LITTLETON, Colo. -- Ann Romney is taking this personally.
The would-be first lady delivered a passionate endorsement of her husband's character and political vision in this Denver suburb on Tuesday, on the eve of the first debate between Mitt Romney and President Barack Obama. In her latest solo event, Romney said the former governor of Massachusetts is the right man to "save this country" -- whatever negative charges opponents throw at him.
"I can't wait for the contrast that we're going to hear tomorrow," said Ann Romney, referring to the first debate as she spoke before a "Women for Mitt" sign, flanked by several of her grandchildren.
It took all of a few seconds for her to shift into a message about Mitt Romney's personal mettle: "I'm grateful that we had the convention and that there were people that stood up and said, 'I am sick and tired of hearing about Mitt being mischaracterized, I'm going to stand up and I'm going to tell you about the person I know.'"
Ann Romney's pride in her husband, with more than a hint of indignation at the course of the 2012 election, has been on vivid display in her recent speeches and television interviews. She appears determined to convince the country that Mitt Romney is not the indifferent businessman the Obama campaign says he is, but a generous family man who cares about the American people.
Softening Romney's image -- especially among women -- remains an urgent challenge for his campaign. The GOP nominee heads into the final month of the 2012 race hobbled by a daunting gender gap, trailing among women by 12 points in the latest POLITICO/GW Battleground Poll. Romney continues to battle fallout from a leaked video showing him disparaging the 47 percent of Americans who do not pay income taxes.
In her latest campaign swing, Ann Romney has seemed to walk -- and sometimes cross -- the line between sticking up strongly for her man and lashing out at his critics. During a late September visit to Iowa, she grabbed national headlines by telling conservative critics of Mitt Romney to "stop it."
"This is hard. You want to try it? Get in the ring," she told Radio Iowa, declaring: "It is time for all Americans to realize how significant this election is and how lucky we are to have someone with Mitt's qualifications and experience and know-how to be able to have the opportunity to run this country."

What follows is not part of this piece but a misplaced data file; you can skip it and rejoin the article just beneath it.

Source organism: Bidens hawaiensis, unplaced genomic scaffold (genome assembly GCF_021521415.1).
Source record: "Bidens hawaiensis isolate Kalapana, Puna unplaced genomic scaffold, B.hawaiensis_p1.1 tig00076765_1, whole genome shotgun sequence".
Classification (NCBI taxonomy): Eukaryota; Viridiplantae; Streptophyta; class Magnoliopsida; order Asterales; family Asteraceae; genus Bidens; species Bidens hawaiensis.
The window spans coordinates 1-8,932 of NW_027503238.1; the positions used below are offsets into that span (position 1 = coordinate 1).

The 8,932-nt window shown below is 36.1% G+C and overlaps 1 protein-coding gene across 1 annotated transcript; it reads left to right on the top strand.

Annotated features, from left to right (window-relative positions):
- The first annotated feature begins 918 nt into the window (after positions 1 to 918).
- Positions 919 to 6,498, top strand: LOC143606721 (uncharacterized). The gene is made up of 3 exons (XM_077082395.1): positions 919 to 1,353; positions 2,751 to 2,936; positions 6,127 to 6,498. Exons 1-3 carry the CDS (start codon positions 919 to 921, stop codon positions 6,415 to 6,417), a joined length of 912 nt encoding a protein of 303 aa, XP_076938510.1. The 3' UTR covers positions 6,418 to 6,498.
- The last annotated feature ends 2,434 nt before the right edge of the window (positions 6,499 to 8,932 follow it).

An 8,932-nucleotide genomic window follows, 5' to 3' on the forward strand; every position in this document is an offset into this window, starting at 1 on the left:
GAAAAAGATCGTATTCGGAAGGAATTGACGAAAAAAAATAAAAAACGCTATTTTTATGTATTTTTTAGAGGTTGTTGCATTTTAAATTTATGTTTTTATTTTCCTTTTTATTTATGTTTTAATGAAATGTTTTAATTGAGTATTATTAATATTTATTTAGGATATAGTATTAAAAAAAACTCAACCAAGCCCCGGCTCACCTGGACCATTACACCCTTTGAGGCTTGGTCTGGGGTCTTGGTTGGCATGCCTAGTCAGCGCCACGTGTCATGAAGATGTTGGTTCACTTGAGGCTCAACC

That caustic tone is the exception, rather than the rule, at Ann Romney's events. But the emotional, defensive register of her comments is no aberration. Much as she did in her speech to the Tampa convention in August, Romney plays the role of a character witness for a husband she plainly views as the victim of a smear campaign.
Some of the voters appreciated that fighting spirit Tuesday. Barbara Karford, a senior citizen from Littleton in the crowd, applauded Romney in these terms: "I definitely think that she's a woman that supports her husband in every way."
"She's just like us," Karford said. "She has a beautiful family and she's a beautiful grandmother."
Nationally, it's unclear how effectively Romney is bolstering the message of a campaign seeking to move out of a monthlong slump.
Noelia Rodriguez, the former press secretary to first lady Laura Bush, said it's natural for the spouse of a candidate to be "defensive because she loves him, which is understandable," as long as that doesn't undercut her ability to connect with voters on their own terms.
"It's one thing for [Ann Romney] to humanize him, but they have to connect with Americans by showing that they've seen the human side of those voters," Rodriguez said. "Nobody wants to hear about 'poor me' or 'poor Mitt.' They want to hear about what you and your husband are going to do once you get to the White House."
Explained Rodriguez: "It's not the public's view that they should be lucky that [Mitt Romney] is running. It's what's in it for them and why should they vote for your husband?"